Author: wmorrow59 from Westchester County, NY

Okay, right off the bat, Paramount's all-star costume party is no substitute for the Alice books. Perhaps the eccentric literary genius of Lewis Carroll simply can't be properly recreated in a screen adaptation. No one's managed it yet, at any rate (though I'd like to see the Brothers Quay take a crack at it). Nevertheless this curious film version is worth seeing, especially for animation & special effects buffs, fans of Hollywood stars from the early talkie era, and connoisseurs of offbeat cinema. Even fans of '30s horror flicks should take a look, because this film is closer to those works in spirit than you might expect. Although I haven't seen the Paramount ALICE IN WONDERLAND in years there are elements I recall vividly, and they tend to be the frightening or bizarre moments: Alice's blurry transformations in size; Humpty Dumpty's spindly legs flailing as he tumbles backward off his wall; a puppet-like Alice sailing down the stairs, out the door and landing on the walk; the Mock Turtle sobbing weirdly as he sings of Beautiful Soup; and, most vivid of all, that horrible-looking piece of mutton sprouting a face and complaining when Alice attempts to slice into him.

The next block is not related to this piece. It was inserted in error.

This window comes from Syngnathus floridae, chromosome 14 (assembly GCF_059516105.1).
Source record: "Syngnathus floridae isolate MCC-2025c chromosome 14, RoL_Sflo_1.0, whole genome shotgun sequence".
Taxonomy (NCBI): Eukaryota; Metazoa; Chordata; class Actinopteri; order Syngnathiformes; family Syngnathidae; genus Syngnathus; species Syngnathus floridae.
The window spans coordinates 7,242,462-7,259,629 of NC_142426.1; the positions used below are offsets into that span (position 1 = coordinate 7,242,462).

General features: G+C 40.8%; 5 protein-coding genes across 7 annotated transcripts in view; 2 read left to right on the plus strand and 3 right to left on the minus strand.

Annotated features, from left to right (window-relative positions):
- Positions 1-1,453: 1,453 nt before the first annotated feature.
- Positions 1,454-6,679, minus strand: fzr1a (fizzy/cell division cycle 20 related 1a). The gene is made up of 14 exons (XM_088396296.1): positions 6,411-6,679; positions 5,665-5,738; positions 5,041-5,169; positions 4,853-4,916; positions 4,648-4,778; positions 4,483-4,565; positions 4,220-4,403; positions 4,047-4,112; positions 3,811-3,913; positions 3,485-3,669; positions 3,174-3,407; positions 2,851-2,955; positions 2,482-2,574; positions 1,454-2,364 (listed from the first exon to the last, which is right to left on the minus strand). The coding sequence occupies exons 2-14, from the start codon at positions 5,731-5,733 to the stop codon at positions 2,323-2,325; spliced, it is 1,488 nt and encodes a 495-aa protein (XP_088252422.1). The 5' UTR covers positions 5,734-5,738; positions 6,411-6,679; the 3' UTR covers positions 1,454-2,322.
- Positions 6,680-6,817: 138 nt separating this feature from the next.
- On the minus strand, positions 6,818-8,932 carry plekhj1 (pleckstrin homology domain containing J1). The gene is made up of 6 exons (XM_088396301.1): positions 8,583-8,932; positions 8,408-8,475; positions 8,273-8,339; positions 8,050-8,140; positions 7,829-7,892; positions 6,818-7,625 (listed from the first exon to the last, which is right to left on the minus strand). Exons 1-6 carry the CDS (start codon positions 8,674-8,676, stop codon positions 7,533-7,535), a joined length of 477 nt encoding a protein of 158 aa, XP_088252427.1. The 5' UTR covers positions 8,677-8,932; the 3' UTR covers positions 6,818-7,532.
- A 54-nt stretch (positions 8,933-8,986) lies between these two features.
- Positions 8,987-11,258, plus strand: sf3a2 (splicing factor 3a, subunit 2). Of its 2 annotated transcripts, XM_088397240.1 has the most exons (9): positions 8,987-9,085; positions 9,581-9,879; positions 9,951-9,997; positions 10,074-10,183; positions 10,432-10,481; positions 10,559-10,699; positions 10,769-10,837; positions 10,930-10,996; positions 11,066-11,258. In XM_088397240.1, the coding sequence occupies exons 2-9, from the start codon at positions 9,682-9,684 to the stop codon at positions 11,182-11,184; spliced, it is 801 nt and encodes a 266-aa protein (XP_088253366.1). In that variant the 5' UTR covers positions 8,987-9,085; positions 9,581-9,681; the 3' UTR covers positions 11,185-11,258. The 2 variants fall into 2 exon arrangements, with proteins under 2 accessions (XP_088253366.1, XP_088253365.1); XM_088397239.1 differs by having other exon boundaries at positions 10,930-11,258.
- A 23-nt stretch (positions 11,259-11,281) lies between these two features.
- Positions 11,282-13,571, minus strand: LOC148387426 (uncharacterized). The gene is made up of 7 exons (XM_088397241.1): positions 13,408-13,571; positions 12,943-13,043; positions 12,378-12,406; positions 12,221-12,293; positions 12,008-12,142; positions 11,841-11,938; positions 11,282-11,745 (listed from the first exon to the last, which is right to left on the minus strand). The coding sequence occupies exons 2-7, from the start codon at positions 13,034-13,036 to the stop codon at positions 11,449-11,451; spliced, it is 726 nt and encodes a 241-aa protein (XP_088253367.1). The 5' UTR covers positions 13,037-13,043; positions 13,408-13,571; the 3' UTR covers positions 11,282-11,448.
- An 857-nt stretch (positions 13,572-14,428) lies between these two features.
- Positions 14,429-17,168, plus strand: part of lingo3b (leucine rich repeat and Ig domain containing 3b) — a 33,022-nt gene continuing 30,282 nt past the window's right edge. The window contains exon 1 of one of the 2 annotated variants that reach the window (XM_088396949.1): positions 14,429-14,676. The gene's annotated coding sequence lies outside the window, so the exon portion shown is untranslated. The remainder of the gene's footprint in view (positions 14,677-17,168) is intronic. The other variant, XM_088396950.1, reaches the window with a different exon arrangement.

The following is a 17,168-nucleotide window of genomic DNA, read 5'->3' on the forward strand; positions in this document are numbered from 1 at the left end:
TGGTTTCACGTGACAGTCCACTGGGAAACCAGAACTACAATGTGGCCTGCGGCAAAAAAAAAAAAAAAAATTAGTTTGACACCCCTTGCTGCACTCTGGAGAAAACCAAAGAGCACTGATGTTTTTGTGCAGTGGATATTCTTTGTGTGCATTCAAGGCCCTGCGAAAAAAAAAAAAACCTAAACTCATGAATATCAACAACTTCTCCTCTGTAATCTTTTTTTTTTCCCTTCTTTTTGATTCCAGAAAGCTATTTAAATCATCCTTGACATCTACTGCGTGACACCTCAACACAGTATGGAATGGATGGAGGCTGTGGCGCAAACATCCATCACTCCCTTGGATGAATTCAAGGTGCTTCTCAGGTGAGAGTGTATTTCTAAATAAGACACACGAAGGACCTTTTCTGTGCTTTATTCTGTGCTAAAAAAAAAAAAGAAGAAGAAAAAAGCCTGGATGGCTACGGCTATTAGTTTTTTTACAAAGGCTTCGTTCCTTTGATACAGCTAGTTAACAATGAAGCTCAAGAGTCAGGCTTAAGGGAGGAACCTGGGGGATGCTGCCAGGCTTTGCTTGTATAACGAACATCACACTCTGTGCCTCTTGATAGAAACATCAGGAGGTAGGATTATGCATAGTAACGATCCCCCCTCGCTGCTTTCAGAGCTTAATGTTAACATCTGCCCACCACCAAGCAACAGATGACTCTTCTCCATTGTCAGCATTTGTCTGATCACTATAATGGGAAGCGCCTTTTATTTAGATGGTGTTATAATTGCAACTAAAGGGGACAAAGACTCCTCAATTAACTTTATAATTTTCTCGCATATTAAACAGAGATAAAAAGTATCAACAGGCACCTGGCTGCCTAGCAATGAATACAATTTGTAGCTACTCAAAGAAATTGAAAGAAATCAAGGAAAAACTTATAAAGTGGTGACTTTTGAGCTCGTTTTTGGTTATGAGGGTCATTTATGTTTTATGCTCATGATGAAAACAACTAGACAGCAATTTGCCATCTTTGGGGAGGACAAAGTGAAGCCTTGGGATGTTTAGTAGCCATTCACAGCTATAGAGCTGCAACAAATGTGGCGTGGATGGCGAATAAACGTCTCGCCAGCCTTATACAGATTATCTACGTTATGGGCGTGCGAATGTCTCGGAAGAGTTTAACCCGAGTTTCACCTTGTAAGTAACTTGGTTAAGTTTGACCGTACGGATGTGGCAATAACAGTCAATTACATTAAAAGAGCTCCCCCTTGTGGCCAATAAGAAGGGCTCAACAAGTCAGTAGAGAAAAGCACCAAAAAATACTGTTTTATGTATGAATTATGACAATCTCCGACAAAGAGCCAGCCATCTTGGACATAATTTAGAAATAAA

20 year-old Charlotte Henry is pretty and sweet as Alice, decidedly sweeter than the stubbornly logical Alice of the books. To play the denizens of Wonderland and the Looking Glass World (realms jumbled together into a single patchwork Crazy Quilt here) the studio trotted out most of its contract stars to don heavy disguises, and the result is kind of like seeing all your favorite teachers participate in a school Christmas pageant. Some of them pull it off better than others. Perhaps the best-remembered casting is W.C. Fields as an especially cantankerous Humpty Dumpty. It's a memorable sequence alright, but somehow unsatisfying and even a little disturbing; Fields was too constrained by his makeup and the necessity of following Carroll's famous dialog to make the character his own. Interestingly, according to James Curtis' recent biography, Fields thoroughly hated this assignment and performed his scene in an ugly humor.